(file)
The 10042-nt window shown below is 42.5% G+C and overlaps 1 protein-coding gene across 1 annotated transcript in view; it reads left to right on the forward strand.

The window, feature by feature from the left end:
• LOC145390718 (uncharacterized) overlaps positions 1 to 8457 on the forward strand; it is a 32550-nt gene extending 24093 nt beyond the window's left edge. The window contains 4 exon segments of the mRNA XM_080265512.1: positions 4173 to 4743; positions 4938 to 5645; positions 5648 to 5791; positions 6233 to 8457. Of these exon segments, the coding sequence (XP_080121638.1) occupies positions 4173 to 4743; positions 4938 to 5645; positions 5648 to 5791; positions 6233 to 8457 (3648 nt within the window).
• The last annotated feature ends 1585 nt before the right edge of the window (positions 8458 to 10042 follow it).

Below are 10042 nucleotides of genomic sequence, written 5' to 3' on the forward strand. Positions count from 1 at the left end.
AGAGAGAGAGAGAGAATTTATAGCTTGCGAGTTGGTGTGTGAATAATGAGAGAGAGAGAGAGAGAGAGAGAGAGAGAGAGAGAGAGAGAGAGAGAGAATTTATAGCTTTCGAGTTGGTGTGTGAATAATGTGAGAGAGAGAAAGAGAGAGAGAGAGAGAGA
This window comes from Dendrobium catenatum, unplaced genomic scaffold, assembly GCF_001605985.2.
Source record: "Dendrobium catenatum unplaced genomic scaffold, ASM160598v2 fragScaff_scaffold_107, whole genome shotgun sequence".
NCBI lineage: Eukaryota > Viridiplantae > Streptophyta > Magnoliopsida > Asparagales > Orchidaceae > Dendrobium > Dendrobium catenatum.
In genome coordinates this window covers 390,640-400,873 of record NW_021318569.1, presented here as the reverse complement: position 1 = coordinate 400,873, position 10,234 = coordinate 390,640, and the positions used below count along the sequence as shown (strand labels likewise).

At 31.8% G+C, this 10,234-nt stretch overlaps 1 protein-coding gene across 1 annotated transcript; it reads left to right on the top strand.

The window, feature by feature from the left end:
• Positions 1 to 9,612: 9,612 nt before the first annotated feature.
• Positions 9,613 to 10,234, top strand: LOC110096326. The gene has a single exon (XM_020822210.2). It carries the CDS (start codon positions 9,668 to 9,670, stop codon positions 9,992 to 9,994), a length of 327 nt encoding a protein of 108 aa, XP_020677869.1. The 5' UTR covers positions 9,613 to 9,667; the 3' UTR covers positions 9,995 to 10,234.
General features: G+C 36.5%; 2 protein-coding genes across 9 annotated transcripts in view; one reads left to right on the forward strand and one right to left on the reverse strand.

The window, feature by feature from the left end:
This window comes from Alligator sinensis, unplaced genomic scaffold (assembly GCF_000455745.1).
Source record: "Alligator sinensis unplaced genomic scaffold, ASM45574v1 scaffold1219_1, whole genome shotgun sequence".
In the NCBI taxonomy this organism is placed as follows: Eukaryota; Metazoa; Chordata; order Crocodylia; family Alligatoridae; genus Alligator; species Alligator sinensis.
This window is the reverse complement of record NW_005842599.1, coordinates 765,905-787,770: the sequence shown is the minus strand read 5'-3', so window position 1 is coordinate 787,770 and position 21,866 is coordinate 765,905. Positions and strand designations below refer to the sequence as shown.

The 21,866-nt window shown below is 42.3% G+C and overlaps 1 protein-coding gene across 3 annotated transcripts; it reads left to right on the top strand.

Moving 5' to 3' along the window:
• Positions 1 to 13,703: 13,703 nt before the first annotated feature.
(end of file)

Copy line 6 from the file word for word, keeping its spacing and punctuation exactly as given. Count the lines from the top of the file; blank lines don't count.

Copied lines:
AGAGAGAGAGAGAGAATTTATAGCTTGCGAGTTGGTGTGTGAATAATGAGAGAGAGAGAGAGAGAGAGAGAGAGAGAGAGAGAGAGAGAGAGAGAGAATTTATAGCTTTCGAGTTGGTGTGTGAATAATGTGAGAGAGAGAAAGAGAGAGAGAGAGAGAGA